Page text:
2006 Philadelphia Annual Meeting (22–25 October 2006)
Paper No. 35-2
Presentation Time: 1:50 PM-2:10 PM


YAMADA, Toshihiro, 2-22-2-305, Utase, Mihama-ku, Chiba 261-0013 Japan, tosmak-yamada@muf.biglobe.ne.jp

Robert Hooke (1635 – 1703) and Nicholas Steno (1638 – 1686) enjoy fame as seventeenth century founders of ‘geology'. At the same time, disputes have arisen about the priority of their contributions to the history of the science. Which of the two first established the organic origin of fossils and the principles for constructing Earth history? Did they independently discover these concepts, influence one another, or even plagiarize from each other? In order to clarify the relations between Hooke and Steno, I introduce two figures whose roles in the historiography of geology have been overlooked: Ole Borch and Robert Boyle. The Danish scholar Borch was a mentor of Steno's in Copenhagen. When he traveled through Europe, he met Steno in the Netherlands, and then went over to England where he visited English natural philosophers including Boyle. Borch again met Steno in Paris when he returned to the continent in 1664. This chronology suggests that Borch learned about Boyle's ideas and communicated them to Steno before Steno met English naturalists such as Martin Lister in Montpellier in 1665.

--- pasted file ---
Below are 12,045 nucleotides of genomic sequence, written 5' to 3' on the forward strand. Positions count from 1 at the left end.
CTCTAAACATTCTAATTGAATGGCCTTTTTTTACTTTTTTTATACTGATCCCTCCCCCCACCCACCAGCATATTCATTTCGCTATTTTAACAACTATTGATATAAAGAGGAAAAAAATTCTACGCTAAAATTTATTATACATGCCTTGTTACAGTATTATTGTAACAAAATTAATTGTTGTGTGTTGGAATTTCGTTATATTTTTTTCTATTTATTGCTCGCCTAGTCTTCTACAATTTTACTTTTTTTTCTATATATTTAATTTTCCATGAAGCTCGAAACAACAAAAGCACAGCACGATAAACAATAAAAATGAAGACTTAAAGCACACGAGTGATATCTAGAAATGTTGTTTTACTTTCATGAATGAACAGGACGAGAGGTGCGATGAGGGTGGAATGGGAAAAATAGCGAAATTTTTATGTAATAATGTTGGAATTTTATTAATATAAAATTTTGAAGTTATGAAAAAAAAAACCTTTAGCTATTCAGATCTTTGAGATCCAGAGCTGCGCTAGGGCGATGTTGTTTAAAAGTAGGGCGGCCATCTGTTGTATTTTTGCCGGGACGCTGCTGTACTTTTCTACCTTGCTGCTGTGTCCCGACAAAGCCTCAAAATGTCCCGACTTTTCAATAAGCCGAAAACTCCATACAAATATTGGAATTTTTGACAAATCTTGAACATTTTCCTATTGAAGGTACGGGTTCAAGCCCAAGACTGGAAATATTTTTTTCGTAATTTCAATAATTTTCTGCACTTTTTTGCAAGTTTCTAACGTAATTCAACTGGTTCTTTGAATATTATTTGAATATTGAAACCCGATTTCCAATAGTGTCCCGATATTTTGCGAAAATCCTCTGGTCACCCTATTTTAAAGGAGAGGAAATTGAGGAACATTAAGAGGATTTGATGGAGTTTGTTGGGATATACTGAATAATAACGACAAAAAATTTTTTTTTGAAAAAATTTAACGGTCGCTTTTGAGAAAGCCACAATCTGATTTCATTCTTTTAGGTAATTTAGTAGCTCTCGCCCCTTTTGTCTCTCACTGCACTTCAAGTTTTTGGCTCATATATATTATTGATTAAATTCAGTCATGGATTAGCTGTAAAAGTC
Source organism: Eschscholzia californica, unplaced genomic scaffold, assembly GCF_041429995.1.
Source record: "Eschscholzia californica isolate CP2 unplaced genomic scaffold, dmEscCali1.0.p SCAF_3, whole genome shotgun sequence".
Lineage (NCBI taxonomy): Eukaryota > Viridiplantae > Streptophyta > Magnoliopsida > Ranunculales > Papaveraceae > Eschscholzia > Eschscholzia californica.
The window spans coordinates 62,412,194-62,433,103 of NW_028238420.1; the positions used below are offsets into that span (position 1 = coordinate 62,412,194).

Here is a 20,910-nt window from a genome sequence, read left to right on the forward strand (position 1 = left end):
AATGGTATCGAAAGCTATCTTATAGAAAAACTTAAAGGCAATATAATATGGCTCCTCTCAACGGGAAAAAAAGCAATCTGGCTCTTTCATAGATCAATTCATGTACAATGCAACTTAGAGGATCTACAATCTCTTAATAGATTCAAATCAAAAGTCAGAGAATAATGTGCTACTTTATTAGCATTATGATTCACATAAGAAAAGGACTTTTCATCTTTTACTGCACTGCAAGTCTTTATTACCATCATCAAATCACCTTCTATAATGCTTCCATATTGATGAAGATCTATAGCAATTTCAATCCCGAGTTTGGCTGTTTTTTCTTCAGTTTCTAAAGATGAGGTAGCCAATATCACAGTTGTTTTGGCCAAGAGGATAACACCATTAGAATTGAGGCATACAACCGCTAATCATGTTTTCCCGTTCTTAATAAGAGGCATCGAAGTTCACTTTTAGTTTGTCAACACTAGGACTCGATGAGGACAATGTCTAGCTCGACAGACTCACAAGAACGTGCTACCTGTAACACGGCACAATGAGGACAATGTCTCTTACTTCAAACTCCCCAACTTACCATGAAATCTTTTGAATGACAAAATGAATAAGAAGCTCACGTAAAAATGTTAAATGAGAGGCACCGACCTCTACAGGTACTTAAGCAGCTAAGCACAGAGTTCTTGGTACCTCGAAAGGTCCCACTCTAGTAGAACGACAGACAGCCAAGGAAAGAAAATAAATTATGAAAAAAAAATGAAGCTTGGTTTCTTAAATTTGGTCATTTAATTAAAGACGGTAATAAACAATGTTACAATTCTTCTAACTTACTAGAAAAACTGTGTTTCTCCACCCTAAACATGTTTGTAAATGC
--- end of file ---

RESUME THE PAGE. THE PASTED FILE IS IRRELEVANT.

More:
On the other hand, Hooke had deciphered the organic origin of fossils as early as 1663 and published the idea in his Micrographia (1665). Of course, Steno had already revealed his interest in meteorological and terrestrial phenomena in his student years in Copenhagen (Chaos manuscript, 1659), and consequently, it is possible he developed his concept about ‘solids within solids' independently. However, if we suppose Boyle and Hooke shared similar opinions on the nature of fossil objects, another possibility is that stimulation from England motivated Steno to study Earth theory.

Boyle's works including surviving manuscripts such as Origine of Minerals published in the 2000 edition of the Works of Boyle afford an opportunity to reassess these possible interchanges of ideas and shed light upon the complex relationship between Hooke and Steno.

2006 Philadelphia Annual Meeting (22–25 October 2006)
General Information for this Meeting
Session No. 35
From the Scientific Revolution to the Enlightenment: Emergence of Modern Geology and Evolutionary Thought from the 16th–18th Century II
Pennsylvania Convention Center: 204 B
1:30 PM-5:30 PM, Sunday, 22 October 2006

Geological Society of America Abstracts with Programs, Vol. 38, No. 7, p. 99

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